The Biletnikoff Award
Phil Steele is proud to be a Participant on the voting
committee for the BILETNIKOFF AWARD!!!
Victor Bolden, Oregon State Jakeem Grant, Texas Tech Josh Reynolds, Texas A&M
Devonte Boyd, UNLV DaeSean Hamilton, Penn State Jalen Robinette, Air Force
Daniel Braverman, Western Michigan Donovan Harden, Georgia State Demarcus Robinson, Florida
Ryan Burbrink, Bowling Green Carlos Harris, North Texas Alonzo Russell, Toledo
KD Cannon, Baylor Rashard Higgins, Colorado State Artavis Scott, Clemson
Leonte Carroo, Rutgers Ajalen Holley, ULM Hunter Sharp, Utah State
Rashon Ceaser, ULM Cayleb Jones, Arizona Tajae Sharpe, Massachusetts
Corey Coleman, Baylor Corey Jones, Toledo Sterling Shepard, Oklahoma
Pharoh Cooper, South Carolina Isaiah Jones, East Carolina Thomas Sperbeck, Boise State
River Cracraft, Washington State Marcus Kemp, Hawaii Nelson Spruce, Colorado
Jared Dangerfield, Western Kentucky Roger Lewis, Bowling Green Taywan Taylor, Western Kentucky
Corey Davis, Western Michigan Keevan Lucas, Tulsa Trent Taylor, Louisiana Tech
Josh Doctson, TCU Byron Marshall, Oregon Michael Thomas, Ohio State
Travin Dural, LSU Mitch Mathews, BYU Shaq Washington, Cincinnati
Alex Erickson, Wisconsin Teldrick Morgan, New Mexico State Mike Williams, Clemson
William Fuller, Notre Dame Jordan Payton, UCLA Ron Willoughby, Buffalo
Amari Cooper of Alabama

The Biletnikoff Award Trophy consists of a figure that is 18 inches high with an antique gold finish. The figure rests on a half-inch bronze metallic polished marble base that is twelve inches in diameter. The trophy weighs 56 pounds and is the largest of all the college football-position awards. The Biletnikoff Award Trophy is displayed in the University Center Club, Tallahassee, Florida. The trophy has won several national awards for design excellence. The trophy won the best trophy award at the Awards and Recongnition Association's International Award Market in 1998.


The creator and sponsor of the Biletnikoff Award:

The Tallahassee Quarterback Club Foundation, Inc., (TQC Foundation), the creator and sponsor of the Biletnikoff Award (presented annually to the nation's outstanding college football receiver), is an independent, charitable organization founded in 1994. A number of people established the award and many more have contributed to its development as one of the most prominent in college football. The idea of a college receiver's award was not a novel one, as a number of organizations throughout America considered establishing it. The trophy, presented to each winner, is the most beautiful individual award in college football - it has won several national awards for design excellence and aesthetic appeal.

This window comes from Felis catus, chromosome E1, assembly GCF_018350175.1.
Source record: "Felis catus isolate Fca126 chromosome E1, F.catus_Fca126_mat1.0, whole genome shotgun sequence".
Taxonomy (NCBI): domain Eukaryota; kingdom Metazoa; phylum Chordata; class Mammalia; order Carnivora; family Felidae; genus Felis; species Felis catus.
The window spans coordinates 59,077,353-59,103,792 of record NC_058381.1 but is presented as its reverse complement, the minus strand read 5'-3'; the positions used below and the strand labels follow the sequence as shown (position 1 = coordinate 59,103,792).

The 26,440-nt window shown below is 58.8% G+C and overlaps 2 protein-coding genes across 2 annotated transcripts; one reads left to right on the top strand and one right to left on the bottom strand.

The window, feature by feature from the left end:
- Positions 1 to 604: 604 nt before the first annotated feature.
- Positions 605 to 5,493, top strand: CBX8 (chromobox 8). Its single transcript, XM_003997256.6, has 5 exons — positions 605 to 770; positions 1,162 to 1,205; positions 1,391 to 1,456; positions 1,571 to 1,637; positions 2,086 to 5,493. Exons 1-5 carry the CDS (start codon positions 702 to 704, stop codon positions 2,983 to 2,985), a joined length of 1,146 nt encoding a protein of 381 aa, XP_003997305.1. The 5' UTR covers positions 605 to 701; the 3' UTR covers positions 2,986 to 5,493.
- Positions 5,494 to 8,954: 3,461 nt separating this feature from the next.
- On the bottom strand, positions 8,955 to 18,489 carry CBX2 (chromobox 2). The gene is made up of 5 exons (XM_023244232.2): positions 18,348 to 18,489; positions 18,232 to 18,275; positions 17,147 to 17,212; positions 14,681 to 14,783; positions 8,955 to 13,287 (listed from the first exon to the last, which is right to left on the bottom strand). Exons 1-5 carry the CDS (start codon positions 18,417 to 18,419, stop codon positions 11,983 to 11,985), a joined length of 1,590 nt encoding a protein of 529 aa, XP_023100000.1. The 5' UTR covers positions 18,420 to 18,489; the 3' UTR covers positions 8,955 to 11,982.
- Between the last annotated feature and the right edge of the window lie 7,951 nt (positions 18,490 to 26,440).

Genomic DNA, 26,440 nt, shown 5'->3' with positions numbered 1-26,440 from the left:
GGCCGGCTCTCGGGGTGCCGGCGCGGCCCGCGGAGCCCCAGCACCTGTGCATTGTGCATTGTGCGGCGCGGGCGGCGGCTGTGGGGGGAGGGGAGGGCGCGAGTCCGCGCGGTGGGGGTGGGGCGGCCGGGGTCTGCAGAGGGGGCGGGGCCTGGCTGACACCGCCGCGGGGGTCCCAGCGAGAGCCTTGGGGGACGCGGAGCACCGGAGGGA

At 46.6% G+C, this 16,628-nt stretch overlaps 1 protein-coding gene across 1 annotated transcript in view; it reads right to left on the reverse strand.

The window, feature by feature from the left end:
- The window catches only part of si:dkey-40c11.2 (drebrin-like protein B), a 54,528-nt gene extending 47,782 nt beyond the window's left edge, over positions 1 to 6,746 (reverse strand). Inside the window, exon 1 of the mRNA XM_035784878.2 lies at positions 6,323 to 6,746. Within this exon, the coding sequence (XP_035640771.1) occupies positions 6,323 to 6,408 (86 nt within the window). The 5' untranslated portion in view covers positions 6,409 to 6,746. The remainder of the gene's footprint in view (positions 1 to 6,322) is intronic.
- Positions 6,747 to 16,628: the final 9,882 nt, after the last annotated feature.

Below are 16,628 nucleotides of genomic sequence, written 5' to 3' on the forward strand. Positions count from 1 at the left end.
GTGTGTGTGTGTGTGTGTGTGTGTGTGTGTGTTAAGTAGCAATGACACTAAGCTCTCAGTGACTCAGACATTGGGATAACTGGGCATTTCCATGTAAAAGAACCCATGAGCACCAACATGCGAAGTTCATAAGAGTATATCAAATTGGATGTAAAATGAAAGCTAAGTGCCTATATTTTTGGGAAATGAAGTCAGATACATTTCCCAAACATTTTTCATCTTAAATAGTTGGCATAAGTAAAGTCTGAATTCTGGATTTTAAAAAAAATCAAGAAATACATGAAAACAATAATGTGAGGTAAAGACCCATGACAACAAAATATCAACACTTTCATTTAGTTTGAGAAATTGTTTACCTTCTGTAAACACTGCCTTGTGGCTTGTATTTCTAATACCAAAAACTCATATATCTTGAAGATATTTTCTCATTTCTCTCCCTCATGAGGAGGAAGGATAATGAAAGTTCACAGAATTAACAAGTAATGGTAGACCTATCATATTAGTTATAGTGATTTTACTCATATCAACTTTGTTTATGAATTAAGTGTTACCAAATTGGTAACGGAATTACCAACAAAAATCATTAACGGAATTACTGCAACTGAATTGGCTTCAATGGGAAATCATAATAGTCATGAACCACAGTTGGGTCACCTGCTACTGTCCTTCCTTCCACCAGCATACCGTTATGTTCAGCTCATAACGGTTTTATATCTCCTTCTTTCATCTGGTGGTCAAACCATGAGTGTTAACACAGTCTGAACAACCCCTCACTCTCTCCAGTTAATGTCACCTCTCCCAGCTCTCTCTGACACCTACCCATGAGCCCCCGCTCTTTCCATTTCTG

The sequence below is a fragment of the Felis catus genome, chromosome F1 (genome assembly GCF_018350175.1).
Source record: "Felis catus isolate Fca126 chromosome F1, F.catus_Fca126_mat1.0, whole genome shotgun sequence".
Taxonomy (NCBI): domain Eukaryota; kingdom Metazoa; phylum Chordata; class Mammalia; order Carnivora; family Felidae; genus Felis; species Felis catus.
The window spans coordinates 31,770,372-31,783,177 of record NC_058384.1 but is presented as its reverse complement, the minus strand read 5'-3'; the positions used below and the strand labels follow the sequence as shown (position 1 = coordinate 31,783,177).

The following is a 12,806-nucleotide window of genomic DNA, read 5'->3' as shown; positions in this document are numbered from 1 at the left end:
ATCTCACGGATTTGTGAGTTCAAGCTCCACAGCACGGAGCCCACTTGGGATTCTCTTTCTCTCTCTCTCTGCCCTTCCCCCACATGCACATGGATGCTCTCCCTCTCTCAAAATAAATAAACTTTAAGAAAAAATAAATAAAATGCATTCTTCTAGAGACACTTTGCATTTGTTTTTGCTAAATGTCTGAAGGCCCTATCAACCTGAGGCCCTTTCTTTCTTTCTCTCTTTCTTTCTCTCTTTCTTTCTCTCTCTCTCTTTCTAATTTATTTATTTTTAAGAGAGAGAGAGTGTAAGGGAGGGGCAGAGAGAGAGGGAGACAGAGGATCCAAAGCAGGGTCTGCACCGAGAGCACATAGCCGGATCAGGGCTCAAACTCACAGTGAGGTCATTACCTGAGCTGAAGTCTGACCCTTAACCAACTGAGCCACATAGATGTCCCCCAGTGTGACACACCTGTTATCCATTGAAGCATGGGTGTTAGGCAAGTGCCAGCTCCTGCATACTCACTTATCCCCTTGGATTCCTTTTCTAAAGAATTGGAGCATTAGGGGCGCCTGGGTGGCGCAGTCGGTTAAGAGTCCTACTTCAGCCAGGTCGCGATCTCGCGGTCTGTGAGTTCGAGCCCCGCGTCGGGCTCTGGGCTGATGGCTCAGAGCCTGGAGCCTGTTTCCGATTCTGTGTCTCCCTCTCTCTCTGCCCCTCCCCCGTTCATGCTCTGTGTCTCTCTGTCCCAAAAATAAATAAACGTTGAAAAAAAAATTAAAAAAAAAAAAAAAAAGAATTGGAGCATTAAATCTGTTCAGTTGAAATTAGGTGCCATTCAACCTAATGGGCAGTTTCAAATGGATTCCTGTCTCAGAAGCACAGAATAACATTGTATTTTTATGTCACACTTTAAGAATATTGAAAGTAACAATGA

Over 50 Prominent journalists, commentators, announcers, and former players select the winner through a process audited by a CPA firm. While the TQC Foundation Trustees manage the organization, they have no role in the winner's selection. The award is presented annually on the ESPN College Awards Show and the TQC Foundation hosts the party at Walt Disney World for the finalists and sponsoring organizations of the many awards presented on ESPN.

The TQC Foundation's mission also includes the provision of generous college scholarships to local high school students who have overcome significant emotional, physical, and environmental barriers. The annual banquet in Tallahassee, Florida, attended by 500 supporters with a keynote address by a prominent national figure, showcases each year's award winner as well as the scholarship recipients. Over 70 students have received college scholarships.

The annual awards banquet is held during February in our hometown of Tallahassee, Florida. Because the Foundation pays no salaries (all work by the Trustees is contributed), each financial contribution is directed to scholarship assistance.


Determination, Focus, Perseverance, Courage, Self-discipline, Leadership. The Tallahassee Quarterback Club Foundation, Inc., celebrates these qualities on the football field through the Biletnikoff Award, which recognizes college football's most oustanding receiver. The Foundation also recognizes and rewards these qualities in our community by providing finacial assistance through scholarships to deserving Leon County graduating high school achievers.